Try this experiment: with a friend, look at the same object or the view out of the window. Do you see the same thing?

Probably not.

The reason is that we all have our own perception of the world.


The second condition is known as congruence. This means the counsellor is genuine and real.

This condition is important as it allows the client to build a trusting relationship with the counsellor.


The counsellor’s congruence can also help defeat negative attitudes or conditions of worth that others may have placed on the client.

The counsellor’s warm and genuine approach allows the client to feel valued. This in turn builds self-esteem and trust in their own judgement.

Unconditional Positive Regard (UPR)

The third condition is known as unconditional positive regard or UPR for short.

Unconditional positive regard allows the client to open and speak about their difficulties without fear of being criticized or judged.

For a client, it can be a relief to talk about their problems without someone saying, ‘Why did

you do this?’ or ‘Do you think that was a good idea?’

All counsellors – even those who do not practice person-centred therapy –use the ‘core conditions’ as the base for their practice.

The Other 3 Conditions in Person Centred Therapy

The 6 Conditions: The 3 Core Conditions and the 3 Hidden Conditions

The first three conditions are empathy, congruence, and unconditional positive regard. These first three conditions are called the core conditions, sometimes referred to as the ‘facilitative conditions’ or the ‘therapist’s conditions.

In other words, they are the conditions that the therapist needs to transmit to the client for the therapy to work.

5.  Describe the problem identification and exploration stage in counseling.

Ans. According to G. Egan, G. (1986) successful counselling can be seen as a three stage process

  • Exploration: the client clarifies his/her understanding of the problems that have brought him/her to counselling. The client explores and clarifies problems. The counselor helps the client tell his or her story, focusing and clarifying as well as pointing out blind spots and helping to generate new
  • Planning: he develops strategies to improve his situation. The client develops a plan for The client imagines a new scenario and develops goals to achieve it. The counselor encourages a commitment to change.
  • Action: he takes concrete steps to achieve measurable change. The client moves toward the preferred scenario. The counsellor helps the client develop strategies for action and encourages him or her to implement plans and achieve


Fuster (2005), while presenting the Carkuff’s models of counselling has presented the counselling process in five stages as attending, responding, personalizing, initiating, and evaluating. He has also given the details of attitudes and skills required of the counselor at each stage. In literature about counselling, one also finds the process comprising of four stages as initial interview, the assessment, the middle phase, and the termination. The counselling process is discussed based on the stages mentioned above.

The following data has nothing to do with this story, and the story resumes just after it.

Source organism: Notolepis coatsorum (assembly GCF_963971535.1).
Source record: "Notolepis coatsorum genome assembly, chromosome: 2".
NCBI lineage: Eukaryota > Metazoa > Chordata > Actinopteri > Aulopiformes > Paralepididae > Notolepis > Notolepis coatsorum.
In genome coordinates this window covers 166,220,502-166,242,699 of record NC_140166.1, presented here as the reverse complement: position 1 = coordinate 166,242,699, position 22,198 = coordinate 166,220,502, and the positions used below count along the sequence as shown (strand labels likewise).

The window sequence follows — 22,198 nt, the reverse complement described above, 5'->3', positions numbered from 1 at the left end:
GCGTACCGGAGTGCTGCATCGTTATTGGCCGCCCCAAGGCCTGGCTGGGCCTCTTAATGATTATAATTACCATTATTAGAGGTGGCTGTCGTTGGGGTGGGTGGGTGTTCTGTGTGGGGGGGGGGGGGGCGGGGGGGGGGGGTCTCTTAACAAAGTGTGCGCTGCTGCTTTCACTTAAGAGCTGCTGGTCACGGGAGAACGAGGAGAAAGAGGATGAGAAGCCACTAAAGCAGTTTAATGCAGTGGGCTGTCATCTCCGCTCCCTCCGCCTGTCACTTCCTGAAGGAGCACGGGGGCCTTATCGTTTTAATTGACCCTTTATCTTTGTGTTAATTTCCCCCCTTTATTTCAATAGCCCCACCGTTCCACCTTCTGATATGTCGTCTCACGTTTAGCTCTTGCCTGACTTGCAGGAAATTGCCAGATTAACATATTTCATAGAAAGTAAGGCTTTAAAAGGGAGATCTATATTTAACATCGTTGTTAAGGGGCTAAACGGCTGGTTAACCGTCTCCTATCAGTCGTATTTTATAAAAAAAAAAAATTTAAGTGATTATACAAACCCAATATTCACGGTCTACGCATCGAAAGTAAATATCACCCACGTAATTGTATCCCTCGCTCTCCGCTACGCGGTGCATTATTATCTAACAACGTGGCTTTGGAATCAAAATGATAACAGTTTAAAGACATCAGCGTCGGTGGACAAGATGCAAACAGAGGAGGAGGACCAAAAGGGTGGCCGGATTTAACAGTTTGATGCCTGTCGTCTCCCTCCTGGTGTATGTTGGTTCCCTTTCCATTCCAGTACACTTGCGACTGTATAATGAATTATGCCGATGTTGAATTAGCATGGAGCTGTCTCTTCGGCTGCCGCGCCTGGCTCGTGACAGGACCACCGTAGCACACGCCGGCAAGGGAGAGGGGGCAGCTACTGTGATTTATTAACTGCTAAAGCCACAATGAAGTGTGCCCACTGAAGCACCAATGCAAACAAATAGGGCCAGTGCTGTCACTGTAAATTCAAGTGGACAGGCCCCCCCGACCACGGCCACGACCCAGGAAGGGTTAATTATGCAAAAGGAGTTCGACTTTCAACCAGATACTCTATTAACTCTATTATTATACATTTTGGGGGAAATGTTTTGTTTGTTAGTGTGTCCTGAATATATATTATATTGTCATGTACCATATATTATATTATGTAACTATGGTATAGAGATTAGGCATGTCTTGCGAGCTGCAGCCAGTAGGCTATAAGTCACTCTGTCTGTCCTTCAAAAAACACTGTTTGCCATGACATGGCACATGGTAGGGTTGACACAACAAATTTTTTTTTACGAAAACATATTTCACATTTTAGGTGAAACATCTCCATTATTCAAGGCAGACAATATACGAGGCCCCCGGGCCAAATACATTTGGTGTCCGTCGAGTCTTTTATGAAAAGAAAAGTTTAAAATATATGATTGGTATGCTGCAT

6.  Discuss the advantages and disadvantages of direct and indirect approaches to counseling. Ans. Disadvantages of Direct vs. Indirect Cash Flow

Although the two methods are similar in concept, the methods have some distinct advantages and disadvantages. The direct method uses the accrual basis of accounting, while the indirect method uses the cash basis.

Organizations opt to use the indirect method, as it correlates with the general ledger and is more accurate than the former. The disadvantages of the direct method, however, are outweighed by the benefits that it offers.

The direct method of cash flow relies on the balance sheet data of a business. By determining the total cash spent on operating activities, it can determine the cash needed for investments, payroll, and other overhead responsibilities.

On the other hand, the indirect method relies on an individual’s estimates of long-term cash flow. For this reason, companies may choose one over the other based on their needs.

The main difference between the two methods lies in how they determine net income. With the indirect method, net income is converted into cash flow by subtracting non-cash transactions.

In contrast, the direct method relies on actual cash transactions to derive a cash flow statement. This method also requires less preparation time, but the accuracy of the calculation is significantly lower. It also requires more work than the indirect method.

The Benefits of Direct vs Indirect Cash Flow

If you must choose between a direct cash flow statement and an indirect cash-flow statement, you should understand how to read both. Both methods will show you the same data, but there are some differences.

The direct method focuses on operating assets while the indirect method focuses on liabilities. To determine which one to use, you can add or subtract operating assets and liabilities. You can also view net income by subtracting expenses.